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Is Car Sharing a “Fifth Mode” of Transportation?

Transportation Planner Jeremy Finkleman conducts first in depth study on One-Way Car Sharing in Metro Vancouver

Jeremy at the recent Car Sharing Association Conference held in Vancouver

If you ask Jeremy Finkleman what’s on his mind these days, he has two priorities: Car sharing, and his new baby, 6-month-old Shiri.

Metro Vancouver is widely considered to be a North American leader in car sharing and Jeremy, and a small team recently performed the first comprehensive analysis of car sharing in the region.

Jeremy says he’s passionate about measuring the usage and effects of car sharing for a few reasons. First, because he believes it’s another mode of transportation that’s emerging in the urban transportation ecosystem (and a largely overlooked one at that).

Second, it’s because he believes car sharing supports the broader social good and is a positive element in our communities—the community his daughter will grow up in.

Car sharing reduces the number of vehicles on the road, supports a vehicle free lifestyle, and increases transportation choices in general. But it won’t work everywhere, Jeremy says. His study was crafted to quantify and understand what works and doesn’t with this new mode of transportation, and he and his team have already begun sharing their findings with municipal staff and transit agencies around the province.

“I’m an analytical type of guy,” says Jeremy. “For me, it’s all about data. I scoured the research on car sharing and there’s just very little out there on the operational patterns of one-way car sharing. I felt if we at Urban Systems could get out ahead of the game with this we could position ourselves in what I think is an emerging market. We put quite a bit of time into learning more about the ways that this can really work for a community, and learning where it might not work.”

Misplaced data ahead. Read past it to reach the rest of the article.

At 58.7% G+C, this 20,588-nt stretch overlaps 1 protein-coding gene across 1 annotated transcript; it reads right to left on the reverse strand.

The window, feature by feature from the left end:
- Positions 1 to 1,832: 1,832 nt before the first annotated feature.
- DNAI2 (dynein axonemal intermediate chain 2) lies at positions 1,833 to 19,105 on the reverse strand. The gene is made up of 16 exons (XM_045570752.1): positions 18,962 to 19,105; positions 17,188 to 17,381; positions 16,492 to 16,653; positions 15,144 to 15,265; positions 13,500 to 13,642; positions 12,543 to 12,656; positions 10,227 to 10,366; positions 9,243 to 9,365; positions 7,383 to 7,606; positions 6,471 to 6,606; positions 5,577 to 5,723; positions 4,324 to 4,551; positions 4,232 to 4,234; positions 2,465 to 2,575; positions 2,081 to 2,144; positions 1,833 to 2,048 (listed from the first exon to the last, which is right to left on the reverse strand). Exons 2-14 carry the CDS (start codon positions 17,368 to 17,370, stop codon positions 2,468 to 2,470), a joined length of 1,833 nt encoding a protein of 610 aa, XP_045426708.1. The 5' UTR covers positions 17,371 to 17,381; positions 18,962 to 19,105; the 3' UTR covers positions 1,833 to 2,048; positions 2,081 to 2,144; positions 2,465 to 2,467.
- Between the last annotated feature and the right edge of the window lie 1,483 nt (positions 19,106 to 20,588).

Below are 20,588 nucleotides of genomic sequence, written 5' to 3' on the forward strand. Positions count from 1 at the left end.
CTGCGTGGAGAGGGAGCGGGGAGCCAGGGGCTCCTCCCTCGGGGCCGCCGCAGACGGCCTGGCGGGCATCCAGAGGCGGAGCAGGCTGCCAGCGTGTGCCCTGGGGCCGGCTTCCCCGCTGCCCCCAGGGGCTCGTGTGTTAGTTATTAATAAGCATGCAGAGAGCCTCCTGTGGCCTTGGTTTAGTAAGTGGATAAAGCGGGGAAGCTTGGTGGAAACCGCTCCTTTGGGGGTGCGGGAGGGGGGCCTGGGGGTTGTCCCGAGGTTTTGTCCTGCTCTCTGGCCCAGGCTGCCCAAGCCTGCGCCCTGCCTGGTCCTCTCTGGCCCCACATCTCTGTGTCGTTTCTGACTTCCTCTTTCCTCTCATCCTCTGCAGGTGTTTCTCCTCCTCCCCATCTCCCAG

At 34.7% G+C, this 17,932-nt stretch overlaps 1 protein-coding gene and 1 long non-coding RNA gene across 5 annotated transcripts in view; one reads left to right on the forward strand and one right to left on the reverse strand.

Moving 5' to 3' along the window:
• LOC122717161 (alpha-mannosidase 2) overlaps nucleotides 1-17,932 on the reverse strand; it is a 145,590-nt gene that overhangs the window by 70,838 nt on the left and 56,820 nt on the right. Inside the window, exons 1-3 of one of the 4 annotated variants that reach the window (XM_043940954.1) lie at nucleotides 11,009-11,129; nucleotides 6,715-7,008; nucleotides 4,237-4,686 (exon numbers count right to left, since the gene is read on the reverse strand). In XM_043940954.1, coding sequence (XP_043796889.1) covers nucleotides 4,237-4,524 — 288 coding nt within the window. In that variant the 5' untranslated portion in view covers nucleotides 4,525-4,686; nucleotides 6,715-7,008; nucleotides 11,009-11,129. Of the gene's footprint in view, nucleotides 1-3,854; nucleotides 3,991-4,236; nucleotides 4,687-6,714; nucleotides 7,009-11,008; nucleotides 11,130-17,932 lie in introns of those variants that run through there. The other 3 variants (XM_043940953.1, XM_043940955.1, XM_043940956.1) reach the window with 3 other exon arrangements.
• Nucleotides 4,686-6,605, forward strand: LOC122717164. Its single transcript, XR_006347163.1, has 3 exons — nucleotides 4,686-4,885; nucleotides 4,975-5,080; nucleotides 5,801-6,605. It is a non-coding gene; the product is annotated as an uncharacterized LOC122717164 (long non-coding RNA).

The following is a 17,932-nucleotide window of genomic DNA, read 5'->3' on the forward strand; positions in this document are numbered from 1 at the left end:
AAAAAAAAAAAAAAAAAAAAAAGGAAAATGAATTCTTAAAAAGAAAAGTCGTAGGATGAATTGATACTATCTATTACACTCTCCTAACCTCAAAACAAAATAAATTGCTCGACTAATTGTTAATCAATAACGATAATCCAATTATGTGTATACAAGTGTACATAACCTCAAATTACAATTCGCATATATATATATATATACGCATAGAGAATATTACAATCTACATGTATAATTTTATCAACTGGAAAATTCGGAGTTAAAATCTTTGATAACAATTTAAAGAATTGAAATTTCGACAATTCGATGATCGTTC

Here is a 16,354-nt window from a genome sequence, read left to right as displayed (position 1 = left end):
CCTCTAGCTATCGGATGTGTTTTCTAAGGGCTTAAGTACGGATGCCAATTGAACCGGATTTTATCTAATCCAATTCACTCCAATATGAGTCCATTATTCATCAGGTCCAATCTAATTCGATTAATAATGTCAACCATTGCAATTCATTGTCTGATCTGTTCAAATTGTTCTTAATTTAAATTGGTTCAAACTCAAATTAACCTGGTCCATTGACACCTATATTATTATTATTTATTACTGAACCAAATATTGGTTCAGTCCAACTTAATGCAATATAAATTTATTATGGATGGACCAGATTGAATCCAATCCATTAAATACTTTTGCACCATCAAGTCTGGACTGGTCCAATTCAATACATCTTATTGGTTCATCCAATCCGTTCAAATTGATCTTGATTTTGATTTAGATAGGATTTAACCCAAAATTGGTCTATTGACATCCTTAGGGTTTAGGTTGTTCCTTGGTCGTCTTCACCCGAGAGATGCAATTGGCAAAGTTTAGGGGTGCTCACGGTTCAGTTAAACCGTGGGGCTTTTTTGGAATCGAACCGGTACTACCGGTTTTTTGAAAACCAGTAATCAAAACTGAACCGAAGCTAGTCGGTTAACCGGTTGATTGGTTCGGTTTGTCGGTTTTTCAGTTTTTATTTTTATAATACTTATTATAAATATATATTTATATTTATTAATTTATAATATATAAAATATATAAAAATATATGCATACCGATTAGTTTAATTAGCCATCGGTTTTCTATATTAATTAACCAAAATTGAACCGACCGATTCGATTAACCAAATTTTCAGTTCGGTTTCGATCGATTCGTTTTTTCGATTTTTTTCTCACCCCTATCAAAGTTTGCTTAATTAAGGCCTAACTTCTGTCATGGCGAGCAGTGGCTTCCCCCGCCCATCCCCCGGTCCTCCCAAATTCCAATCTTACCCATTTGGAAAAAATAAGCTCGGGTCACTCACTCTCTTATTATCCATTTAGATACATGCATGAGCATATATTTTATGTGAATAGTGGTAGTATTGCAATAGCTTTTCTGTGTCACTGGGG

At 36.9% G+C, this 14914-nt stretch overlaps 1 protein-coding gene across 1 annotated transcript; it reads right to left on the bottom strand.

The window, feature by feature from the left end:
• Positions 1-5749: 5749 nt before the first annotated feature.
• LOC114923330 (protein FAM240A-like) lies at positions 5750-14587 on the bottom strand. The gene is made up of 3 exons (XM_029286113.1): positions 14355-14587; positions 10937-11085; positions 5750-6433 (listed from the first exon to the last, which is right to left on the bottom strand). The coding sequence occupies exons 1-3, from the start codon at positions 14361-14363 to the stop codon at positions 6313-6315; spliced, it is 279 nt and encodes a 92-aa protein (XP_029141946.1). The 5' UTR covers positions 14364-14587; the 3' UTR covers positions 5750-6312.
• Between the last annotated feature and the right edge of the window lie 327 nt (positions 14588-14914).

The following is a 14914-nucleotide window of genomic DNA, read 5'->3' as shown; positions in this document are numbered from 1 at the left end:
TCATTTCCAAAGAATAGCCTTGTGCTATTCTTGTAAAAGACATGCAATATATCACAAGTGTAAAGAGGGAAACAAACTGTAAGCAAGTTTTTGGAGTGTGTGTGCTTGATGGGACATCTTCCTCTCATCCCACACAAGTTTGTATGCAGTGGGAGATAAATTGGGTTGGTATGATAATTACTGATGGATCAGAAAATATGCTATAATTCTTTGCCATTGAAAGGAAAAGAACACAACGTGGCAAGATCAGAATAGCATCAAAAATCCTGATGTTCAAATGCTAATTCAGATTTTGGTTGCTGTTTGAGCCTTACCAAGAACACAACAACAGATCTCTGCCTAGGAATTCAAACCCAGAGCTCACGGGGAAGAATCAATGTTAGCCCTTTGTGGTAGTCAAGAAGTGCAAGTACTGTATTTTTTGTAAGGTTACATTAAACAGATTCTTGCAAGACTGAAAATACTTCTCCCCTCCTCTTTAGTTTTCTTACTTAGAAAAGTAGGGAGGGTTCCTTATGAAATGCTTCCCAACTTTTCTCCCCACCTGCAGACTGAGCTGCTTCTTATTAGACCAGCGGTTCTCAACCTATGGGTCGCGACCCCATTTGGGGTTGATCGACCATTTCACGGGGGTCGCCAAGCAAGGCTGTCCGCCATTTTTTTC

A Rich Source of Data

Jeremy and his team built off of research conducted by Metro Vancouver last year that gathered evidence from discussions with car share providers and two online surveys, which garnered over five thousand responses.

The Urban team then proceeded to use geo-snapshots of Car2Go’s publicly available real time vehicle location information. These snapshots record the precise latitude/longitude of available vehicles by license plate at various time intervals throughout the day. The data that emerged revealed system usage patterns, average trip distance, vehicle availability and more.

Here are some highlights from Jeremy’s recent presentation at the Car Sharing Association Conference held in Vancouver in late September.


Some Surprises Along the Way

With so much data to look at, some clear patterns began to emerge, and some of them held surprises. Jeremy says that once they began to parse the data, they started to see how cars were moving across the network, where they gathered, and what a typical trip distance was.